Living with change, three years later

Living with change, three years later

Yesterday, I was a worker bee for my first event on this new job, the LG Optimus 2X and Optimus Black Smartphone launch at the Sepang International Circuit. I was slightly unnerved about working for it because it was still my first week on the job, and I would be working with some my colleagues whom I hadn’t gotten a chance to know yet. But the thing about this line of work is that like it or not, you are thrown into the deep end and forced to work, and therefore interact, with each other.

It was this way that I got to know one of the girls in my office whom, up until then, I had only known by name and sight, because she had been too busy running around to actually be in the office to speak to at all. But mutual exhaustion and frustration from the heat, crowd and general disorganization resulted in her telling me that she had only just graduated and come back from the U.S. seven months ago, thus being on this job for only five months so far, and having a difficult time adapting to life in this country. She spoke about how it feels like a dream to look around at the people and the environment here, how much she misses her life in the U.S., and how she refuses to try and adapt to being in this country because she intends to make her stay here only temporary, and to go back there as soon as she can.

As I listened to her, I realized that she sounded exactly like me. It was exactly how I was when I first moved back here, except that I’m much worse, because in some ways, it’s how I still am after three years of being here.

That’s right. Today makes it three years since I moved back to this country, and it blows my mind to think about how much has happened and how much has changed in the last three years. A year ago, I had come to terms of sorts with being here and trying to make the best of what I had here, in spite of the circumstances surrounding my life then. Fast forward a year later to today, and some of those circumstances have changed to such outlandish proportions that it’s difficult to believe that these changes have only happened in a year. The sudden dissolution of two friendships became the single greatest motivation for me to uproot myself from the job I hated once and for all, and procure a new one. My parents’ unspoken approval of my relationship and their acceptance of my wanting to learn to be on my own again has resulted in me preparing to move out of my family home and into one of my own, with the love of my life.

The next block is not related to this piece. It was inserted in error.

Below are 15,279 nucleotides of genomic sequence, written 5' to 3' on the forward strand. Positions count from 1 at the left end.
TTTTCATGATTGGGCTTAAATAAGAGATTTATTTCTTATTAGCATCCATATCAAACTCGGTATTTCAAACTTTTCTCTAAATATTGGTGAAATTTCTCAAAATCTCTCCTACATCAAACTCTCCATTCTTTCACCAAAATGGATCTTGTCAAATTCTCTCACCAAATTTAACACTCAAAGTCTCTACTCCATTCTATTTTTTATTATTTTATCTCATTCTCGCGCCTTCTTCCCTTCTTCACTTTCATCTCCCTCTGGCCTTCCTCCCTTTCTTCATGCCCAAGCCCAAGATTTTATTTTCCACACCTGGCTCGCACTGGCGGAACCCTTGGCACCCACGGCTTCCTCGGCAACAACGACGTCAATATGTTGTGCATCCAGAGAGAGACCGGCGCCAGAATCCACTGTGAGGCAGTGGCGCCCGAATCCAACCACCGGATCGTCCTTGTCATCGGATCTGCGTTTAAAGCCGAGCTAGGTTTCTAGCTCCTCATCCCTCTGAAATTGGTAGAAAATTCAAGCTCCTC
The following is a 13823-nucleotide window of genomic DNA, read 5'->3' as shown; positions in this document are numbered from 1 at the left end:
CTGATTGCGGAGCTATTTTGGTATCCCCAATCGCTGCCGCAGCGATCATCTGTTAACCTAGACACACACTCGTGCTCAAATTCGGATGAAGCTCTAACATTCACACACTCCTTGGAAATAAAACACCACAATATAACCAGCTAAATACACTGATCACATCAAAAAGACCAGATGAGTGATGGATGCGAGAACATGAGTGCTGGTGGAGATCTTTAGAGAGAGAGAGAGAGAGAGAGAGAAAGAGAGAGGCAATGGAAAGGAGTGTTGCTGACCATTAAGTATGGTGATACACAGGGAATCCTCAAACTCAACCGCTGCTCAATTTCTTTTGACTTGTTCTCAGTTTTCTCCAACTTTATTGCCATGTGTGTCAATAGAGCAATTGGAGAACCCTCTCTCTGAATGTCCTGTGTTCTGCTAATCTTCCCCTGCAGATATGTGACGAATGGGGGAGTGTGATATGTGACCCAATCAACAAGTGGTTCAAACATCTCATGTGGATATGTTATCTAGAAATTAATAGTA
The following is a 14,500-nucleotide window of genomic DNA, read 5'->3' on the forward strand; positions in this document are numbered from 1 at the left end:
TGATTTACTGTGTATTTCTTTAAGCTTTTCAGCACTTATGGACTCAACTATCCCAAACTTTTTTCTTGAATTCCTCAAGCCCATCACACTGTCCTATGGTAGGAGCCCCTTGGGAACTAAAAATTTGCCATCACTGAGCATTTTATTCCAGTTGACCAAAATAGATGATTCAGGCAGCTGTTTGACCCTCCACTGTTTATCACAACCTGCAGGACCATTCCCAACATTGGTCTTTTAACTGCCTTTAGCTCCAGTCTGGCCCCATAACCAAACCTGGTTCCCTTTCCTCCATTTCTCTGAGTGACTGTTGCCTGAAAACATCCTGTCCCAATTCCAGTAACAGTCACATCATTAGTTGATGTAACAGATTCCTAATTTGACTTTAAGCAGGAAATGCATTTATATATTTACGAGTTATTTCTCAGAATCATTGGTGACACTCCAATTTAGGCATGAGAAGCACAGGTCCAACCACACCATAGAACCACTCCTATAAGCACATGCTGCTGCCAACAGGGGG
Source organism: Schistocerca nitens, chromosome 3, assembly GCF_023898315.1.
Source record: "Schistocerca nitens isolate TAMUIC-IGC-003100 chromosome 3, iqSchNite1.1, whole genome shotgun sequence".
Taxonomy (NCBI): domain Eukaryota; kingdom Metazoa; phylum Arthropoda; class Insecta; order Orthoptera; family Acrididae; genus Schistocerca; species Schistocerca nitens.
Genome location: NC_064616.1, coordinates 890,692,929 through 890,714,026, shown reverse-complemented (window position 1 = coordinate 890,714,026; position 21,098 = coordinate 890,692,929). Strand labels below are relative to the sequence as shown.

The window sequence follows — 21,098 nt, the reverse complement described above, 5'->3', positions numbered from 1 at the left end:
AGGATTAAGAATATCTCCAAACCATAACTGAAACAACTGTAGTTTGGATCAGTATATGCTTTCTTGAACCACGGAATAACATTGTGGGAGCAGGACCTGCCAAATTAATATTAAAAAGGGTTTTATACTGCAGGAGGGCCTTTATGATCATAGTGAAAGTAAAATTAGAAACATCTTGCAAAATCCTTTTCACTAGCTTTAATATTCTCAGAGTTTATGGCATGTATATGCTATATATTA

When I talked to my colleague yesterday about my experience of being back here, I started to tell her that it eventually gets easier to accept and adapt to being here. But then I checked myself and instead said that it eventually becomes less difficult. Thanks to the dear friends I still have there, like Shirley and Cora, the memories and the experiences will never go away, nor will the sharp pain of nostalgia brought on by them, but I will always use them to help me define what I do and the kind of person I want to be.

And so begins my fourth year, in this new life that I have yet to really learn to live.

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